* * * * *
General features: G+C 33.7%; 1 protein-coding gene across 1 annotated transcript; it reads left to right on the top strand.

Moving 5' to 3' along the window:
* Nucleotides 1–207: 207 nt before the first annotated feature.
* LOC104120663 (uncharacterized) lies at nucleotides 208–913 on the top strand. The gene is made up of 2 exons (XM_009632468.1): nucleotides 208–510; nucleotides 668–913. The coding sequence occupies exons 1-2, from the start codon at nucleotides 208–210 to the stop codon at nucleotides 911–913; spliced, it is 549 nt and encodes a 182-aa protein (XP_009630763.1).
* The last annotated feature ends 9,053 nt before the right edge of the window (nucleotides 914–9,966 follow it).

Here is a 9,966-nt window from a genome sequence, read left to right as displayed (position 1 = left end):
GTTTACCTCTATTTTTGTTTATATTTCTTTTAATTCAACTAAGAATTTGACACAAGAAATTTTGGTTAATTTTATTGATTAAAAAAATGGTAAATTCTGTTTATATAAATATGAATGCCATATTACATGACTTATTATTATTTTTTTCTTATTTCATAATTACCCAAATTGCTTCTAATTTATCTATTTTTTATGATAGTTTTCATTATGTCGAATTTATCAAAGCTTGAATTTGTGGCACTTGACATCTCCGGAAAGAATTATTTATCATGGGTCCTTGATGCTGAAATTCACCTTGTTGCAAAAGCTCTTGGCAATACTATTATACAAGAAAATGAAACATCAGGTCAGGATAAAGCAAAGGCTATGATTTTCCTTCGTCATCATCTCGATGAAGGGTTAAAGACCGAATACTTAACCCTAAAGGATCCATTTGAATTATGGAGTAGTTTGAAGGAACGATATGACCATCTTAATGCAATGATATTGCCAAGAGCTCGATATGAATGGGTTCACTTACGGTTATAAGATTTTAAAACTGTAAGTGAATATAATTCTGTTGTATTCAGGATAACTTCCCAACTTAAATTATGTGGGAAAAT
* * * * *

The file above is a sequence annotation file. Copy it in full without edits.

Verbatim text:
General features: G+C 33.7%; 1 protein-coding gene across 1 annotated transcript; it reads left to right on the top strand.

Moving 5' to 3' along the window:
* Nucleotides 1–207: 207 nt before the first annotated feature.
* LOC104120663 (uncharacterized) lies at nucleotides 208–913 on the top strand. The gene is made up of 2 exons (XM_009632468.1): nucleotides 208–510; nucleotides 668–913. The coding sequence occupies exons 1-2, from the start codon at nucleotides 208–210 to the stop codon at nucleotides 911–913; spliced, it is 549 nt and encodes a 182-aa protein (XP_009630763.1).
* The last annotated feature ends 9,053 nt before the right edge of the window (nucleotides 914–9,966 follow it).

Here is a 9,966-nt window from a genome sequence, read left to right as displayed (position 1 = left end):
GTTTACCTCTATTTTTGTTTATATTTCTTTTAATTCAACTAAGAATTTGACACAAGAAATTTTGGTTAATTTTATTGATTAAAAAAATGGTAAATTCTGTTTATATAAATATGAATGCCATATTACATGACTTATTATTATTTTTTTCTTATTTCATAATTACCCAAATTGCTTCTAATTTATCTATTTTTTATGATAGTTTTCATTATGTCGAATTTATCAAAGCTTGAATTTGTGGCACTTGACATCTCCGGAAAGAATTATTTATCATGGGTCCTTGATGCTGAAATTCACCTTGTTGCAAAAGCTCTTGGCAATACTATTATACAAGAAAATGAAACATCAGGTCAGGATAAAGCAAAGGCTATGATTTTCCTTCGTCATCATCTCGATGAAGGGTTAAAGACCGAATACTTAACCCTAAAGGATCCATTTGAATTATGGAGTAGTTTGAAGGAACGATATGACCATCTTAATGCAATGATATTGCCAAGAGCTCGATATGAATGGGTTCACTTACGGTTATAAGATTTTAAAACTGTAAGTGAATATAATTCTGTTGTATTCAGGATAACTTCCCAACTTAAATTATGTGGGAAAAT